fish6.gif - 0.8 K

A Sermon from
Valley Covenant Church
Eugene, Oregon
by Pastor Steve Bilynskyj

Copyright © 2007 by Stephen S. Bilynskyj

II Timothy 3:16, 17
“Fresh Breath”
May 27, 2007 - Pentecost

The Inspiration of Scripture

         One central aspect of Christian doctrine about the Bible is the affirmation that our Scripture is inspired. By that we mean to say something more than is said when we speak of other books, or of speeches, films or other communication as being inspired. We believe that the Bible is not the product of merely human spirit, no matter how elevated. We believe that the Holy Spirit of God, who is God, is the inspiration behind Scripture.

         The Bible has human authors. Many name themselves. We see differences in culture, era, education and style. Some of the Bible is written in prose as great as any ever written. Some of it is written in every day language, even slang, of the people of the time. The Bible expresses the range of human emotion: joy, depression, fear, love, anger, hope. It shows human beings at their best and at their worst. It is a thoroughly human book.

         Yet the Bible is stamped by a quality which makes it different from other books. It conveys a message rising above its human authors. It says more than a human could say. Scripture is the Word of God. The writers often say they are conveying a message from God. They were often aware God was writing through them. So we believe God is the pri­mary author of Scripture. It is His book and it says what He intends it to say.

         God spoke in Scripture by “inspiration.” Literally, the writing was “God-breathed” through its writers. The Holy Spirit entered into those who wrote and guided what was written. This was not dictation. It did not ne­gate the will and character of human writers. Each wrote in a unique, individual style, as the Spirit used the talents and experience of each to convey God’s message in ways that would capture our hearts and minds.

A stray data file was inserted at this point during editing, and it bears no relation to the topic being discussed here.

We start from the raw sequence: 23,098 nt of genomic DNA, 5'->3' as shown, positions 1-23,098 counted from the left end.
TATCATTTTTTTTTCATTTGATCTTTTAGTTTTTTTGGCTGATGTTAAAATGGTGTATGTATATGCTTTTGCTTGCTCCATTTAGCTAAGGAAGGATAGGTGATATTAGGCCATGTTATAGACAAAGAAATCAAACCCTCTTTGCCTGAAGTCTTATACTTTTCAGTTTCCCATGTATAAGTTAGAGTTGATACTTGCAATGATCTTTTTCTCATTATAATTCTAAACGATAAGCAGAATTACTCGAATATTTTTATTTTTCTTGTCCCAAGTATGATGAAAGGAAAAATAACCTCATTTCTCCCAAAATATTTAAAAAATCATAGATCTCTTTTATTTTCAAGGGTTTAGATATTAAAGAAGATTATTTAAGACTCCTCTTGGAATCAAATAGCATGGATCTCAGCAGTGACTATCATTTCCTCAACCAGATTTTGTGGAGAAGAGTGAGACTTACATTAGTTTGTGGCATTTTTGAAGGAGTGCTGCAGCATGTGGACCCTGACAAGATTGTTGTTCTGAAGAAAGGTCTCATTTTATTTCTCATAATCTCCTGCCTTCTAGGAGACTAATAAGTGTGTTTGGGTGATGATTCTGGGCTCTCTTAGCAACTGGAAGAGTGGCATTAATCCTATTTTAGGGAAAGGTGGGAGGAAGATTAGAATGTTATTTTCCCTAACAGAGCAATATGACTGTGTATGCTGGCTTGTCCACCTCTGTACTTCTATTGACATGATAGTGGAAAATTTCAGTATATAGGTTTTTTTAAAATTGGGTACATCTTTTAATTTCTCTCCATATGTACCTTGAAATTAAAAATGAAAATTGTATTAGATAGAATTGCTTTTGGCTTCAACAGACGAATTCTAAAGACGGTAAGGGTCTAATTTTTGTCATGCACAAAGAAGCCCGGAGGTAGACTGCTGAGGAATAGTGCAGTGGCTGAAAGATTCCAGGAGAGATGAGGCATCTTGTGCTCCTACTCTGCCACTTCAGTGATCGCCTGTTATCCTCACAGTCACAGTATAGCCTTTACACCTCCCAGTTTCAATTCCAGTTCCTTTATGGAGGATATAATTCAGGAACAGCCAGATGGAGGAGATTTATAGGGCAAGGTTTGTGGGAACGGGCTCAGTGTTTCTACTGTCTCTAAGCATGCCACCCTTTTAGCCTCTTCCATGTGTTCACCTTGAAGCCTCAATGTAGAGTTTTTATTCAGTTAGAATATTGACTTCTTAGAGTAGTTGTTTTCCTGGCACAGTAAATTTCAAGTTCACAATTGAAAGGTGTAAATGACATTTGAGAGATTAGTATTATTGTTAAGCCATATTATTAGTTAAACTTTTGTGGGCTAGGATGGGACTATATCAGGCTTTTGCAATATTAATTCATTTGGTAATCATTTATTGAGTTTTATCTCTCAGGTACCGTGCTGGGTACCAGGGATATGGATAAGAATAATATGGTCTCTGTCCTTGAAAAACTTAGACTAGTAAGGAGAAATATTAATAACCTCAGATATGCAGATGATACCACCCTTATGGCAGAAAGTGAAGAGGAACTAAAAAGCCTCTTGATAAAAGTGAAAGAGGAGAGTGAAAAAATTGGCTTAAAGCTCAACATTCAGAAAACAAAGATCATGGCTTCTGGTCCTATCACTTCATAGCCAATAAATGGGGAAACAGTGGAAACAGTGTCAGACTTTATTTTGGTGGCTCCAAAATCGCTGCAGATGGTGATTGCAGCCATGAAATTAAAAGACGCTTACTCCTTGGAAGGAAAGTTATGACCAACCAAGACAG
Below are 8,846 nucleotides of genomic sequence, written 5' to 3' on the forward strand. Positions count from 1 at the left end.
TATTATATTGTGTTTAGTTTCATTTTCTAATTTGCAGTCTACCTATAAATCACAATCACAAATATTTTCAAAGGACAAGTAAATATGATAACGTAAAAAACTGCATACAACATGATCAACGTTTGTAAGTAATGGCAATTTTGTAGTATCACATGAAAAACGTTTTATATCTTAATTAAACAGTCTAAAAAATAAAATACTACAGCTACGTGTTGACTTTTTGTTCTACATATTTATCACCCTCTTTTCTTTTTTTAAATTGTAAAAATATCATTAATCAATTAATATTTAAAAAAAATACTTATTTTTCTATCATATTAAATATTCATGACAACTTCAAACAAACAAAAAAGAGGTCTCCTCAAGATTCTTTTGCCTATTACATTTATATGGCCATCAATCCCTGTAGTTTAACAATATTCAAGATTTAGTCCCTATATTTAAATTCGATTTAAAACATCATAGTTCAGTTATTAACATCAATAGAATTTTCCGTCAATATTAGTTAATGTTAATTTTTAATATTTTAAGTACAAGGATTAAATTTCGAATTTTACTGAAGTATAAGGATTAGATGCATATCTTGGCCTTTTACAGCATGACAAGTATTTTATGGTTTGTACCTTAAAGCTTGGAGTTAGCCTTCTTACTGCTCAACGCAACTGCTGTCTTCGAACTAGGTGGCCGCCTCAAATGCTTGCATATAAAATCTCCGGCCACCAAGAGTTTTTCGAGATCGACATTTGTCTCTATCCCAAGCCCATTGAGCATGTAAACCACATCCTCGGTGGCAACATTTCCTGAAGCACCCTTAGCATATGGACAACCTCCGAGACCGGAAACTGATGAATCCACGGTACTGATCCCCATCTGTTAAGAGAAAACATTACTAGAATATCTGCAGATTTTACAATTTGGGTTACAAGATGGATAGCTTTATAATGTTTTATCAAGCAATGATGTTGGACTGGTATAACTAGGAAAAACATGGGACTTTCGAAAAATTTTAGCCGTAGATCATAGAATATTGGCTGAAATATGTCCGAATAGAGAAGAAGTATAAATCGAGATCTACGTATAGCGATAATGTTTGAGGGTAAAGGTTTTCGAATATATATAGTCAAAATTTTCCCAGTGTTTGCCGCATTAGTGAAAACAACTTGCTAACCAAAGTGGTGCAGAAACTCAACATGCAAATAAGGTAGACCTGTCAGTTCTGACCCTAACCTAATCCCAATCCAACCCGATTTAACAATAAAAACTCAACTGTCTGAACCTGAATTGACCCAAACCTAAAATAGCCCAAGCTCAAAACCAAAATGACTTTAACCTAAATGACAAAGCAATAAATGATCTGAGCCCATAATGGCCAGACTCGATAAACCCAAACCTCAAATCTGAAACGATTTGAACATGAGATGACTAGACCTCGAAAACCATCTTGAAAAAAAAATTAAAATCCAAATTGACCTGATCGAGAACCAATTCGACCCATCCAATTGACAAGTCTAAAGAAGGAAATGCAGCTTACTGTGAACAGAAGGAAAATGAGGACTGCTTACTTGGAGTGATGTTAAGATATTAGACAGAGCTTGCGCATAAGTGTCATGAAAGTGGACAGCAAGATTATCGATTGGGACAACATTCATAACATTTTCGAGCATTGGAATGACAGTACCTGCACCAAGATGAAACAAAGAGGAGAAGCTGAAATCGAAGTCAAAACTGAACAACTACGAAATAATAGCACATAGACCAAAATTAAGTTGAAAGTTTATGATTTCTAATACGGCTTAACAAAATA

We have chosen to steer clear of specific theories of just how the Holy Spirit inspired Scripture. Some specific theories in the last century, particularly the affirmation that Scripture is “inerrant in the original autographs,” were divisive. Disagreement over “inerrancy” sidetracked God’s people into painful infighting about the Bible, which did little to advance the Kingdom.

         We believe that the Scriptures are true because they teach us what God wants us to know. It may well be that the Bible is free from error of every sort (from historical and scientific error as well as spiritual error), but freedom from error does not define the Bible. There are other “inerrant” books. A carefully proofread mathematics text or phonebook could attain to inerrancy, but would obviously not be Holy Scripture.

         The central characteristic of the Bible is that God speaks through it. It is God’s voice which defines Scripture, not a formula about inspiration or inerrancy. Ultimately, inspiration of God’s written Word is a mystery, a combination of the human and the divine, much like the mystery of Jesus the living Word, who is fully God and fully human.